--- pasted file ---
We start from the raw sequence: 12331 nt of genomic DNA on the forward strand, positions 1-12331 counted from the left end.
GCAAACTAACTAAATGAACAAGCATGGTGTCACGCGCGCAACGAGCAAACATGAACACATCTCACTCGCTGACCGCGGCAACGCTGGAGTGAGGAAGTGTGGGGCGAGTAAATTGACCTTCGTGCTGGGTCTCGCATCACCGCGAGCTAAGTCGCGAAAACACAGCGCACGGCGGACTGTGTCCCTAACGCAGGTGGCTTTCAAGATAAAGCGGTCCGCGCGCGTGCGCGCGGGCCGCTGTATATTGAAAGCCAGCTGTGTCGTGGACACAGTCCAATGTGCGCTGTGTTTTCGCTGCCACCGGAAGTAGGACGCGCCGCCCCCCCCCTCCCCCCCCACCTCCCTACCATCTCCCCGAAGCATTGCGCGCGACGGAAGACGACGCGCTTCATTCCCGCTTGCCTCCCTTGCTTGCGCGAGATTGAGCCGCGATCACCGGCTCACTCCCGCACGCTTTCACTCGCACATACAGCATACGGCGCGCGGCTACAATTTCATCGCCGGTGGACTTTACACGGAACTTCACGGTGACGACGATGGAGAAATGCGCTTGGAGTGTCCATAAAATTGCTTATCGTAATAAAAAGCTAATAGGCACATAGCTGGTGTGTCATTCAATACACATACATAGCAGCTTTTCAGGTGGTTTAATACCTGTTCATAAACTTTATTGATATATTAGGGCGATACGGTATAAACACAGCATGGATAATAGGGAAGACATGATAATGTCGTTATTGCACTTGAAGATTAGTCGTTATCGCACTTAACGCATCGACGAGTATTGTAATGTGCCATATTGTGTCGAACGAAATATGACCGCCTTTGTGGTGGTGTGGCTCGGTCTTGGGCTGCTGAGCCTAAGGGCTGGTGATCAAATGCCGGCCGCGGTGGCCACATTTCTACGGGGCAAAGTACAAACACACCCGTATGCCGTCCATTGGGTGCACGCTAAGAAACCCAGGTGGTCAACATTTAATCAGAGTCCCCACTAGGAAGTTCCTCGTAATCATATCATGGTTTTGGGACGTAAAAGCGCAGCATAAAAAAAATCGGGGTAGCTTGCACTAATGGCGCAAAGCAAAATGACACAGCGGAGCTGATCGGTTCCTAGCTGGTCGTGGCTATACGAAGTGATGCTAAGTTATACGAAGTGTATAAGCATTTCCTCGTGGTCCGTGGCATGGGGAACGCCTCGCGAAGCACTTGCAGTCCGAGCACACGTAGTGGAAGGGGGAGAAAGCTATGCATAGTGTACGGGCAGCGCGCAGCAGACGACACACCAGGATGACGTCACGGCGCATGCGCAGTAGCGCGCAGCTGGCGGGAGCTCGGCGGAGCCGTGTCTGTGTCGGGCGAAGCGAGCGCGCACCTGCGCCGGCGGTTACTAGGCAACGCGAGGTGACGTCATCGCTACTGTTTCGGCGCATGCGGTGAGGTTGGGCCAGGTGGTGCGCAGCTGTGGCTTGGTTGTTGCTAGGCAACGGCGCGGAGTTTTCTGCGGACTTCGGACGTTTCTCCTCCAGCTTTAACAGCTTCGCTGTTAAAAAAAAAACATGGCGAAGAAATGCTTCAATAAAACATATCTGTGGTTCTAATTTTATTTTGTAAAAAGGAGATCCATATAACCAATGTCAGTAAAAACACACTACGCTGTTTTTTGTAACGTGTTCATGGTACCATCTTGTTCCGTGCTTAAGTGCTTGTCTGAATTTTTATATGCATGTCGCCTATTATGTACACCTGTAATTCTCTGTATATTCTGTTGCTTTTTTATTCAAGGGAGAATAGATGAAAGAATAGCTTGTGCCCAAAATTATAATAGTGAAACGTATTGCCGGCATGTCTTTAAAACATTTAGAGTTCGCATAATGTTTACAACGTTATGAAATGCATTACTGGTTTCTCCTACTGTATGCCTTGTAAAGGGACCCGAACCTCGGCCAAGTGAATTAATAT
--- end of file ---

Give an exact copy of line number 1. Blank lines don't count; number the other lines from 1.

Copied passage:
We start from the raw sequence: 12331 nt of genomic DNA on the forward strand, positions 1-12331 counted from the left end.